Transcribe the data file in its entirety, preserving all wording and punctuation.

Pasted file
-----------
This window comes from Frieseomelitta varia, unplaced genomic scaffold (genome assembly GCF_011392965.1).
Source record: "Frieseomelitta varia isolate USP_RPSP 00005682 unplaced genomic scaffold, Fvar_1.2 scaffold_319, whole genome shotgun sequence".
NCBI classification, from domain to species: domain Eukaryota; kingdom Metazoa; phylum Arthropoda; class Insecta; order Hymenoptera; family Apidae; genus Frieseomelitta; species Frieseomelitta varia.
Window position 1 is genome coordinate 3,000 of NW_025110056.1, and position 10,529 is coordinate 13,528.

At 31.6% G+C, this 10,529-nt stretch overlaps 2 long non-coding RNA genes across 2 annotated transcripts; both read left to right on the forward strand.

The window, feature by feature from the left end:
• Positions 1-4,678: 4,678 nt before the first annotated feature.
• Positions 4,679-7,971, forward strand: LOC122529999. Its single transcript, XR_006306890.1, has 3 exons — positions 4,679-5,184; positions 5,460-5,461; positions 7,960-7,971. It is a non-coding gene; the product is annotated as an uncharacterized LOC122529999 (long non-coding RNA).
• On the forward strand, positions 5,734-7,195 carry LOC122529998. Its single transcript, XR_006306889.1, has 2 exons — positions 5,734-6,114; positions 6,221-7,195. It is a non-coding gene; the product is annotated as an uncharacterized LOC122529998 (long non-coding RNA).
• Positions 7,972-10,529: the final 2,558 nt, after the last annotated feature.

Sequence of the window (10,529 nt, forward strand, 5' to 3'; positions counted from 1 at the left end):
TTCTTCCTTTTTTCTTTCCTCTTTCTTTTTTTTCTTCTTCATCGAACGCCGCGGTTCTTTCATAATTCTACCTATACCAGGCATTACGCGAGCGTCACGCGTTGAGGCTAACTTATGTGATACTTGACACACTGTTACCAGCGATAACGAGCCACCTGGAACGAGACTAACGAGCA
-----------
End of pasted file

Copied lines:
This window comes from Frieseomelitta varia, unplaced genomic scaffold (genome assembly GCF_011392965.1).
Source record: "Frieseomelitta varia isolate USP_RPSP 00005682 unplaced genomic scaffold, Fvar_1.2 scaffold_319, whole genome shotgun sequence".
NCBI classification, from domain to species: domain Eukaryota; kingdom Metazoa; phylum Arthropoda; class Insecta; order Hymenoptera; family Apidae; genus Frieseomelitta; species Frieseomelitta varia.
Window position 1 is genome coordinate 3,000 of NW_025110056.1, and position 10,529 is coordinate 13,528.

At 31.6% G+C, this 10,529-nt stretch overlaps 2 long non-coding RNA genes across 2 annotated transcripts; both read left to right on the forward strand.

The window, feature by feature from the left end:
• Positions 1-4,678: 4,678 nt before the first annotated feature.
• Positions 4,679-7,971, forward strand: LOC122529999. Its single transcript, XR_006306890.1, has 3 exons — positions 4,679-5,184; positions 5,460-5,461; positions 7,960-7,971. It is a non-coding gene; the product is annotated as an uncharacterized LOC122529999 (long non-coding RNA).
• On the forward strand, positions 5,734-7,195 carry LOC122529998. Its single transcript, XR_006306889.1, has 2 exons — positions 5,734-6,114; positions 6,221-7,195. It is a non-coding gene; the product is annotated as an uncharacterized LOC122529998 (long non-coding RNA).
• Positions 7,972-10,529: the final 2,558 nt, after the last annotated feature.

Sequence of the window (10,529 nt, forward strand, 5' to 3'; positions counted from 1 at the left end):
TTCTTCCTTTTTTCTTTCCTCTTTCTTTTTTTTCTTCTTCATCGAACGCCGCGGTTCTTTCATAATTCTACCTATACCAGGCATTACGCGAGCGTCACGCGTTGAGGCTAACTTATGTGATACTTGACACACTGTTACCAGCGATAACGAGCCACCTGGAACGAGACTAACGAGCA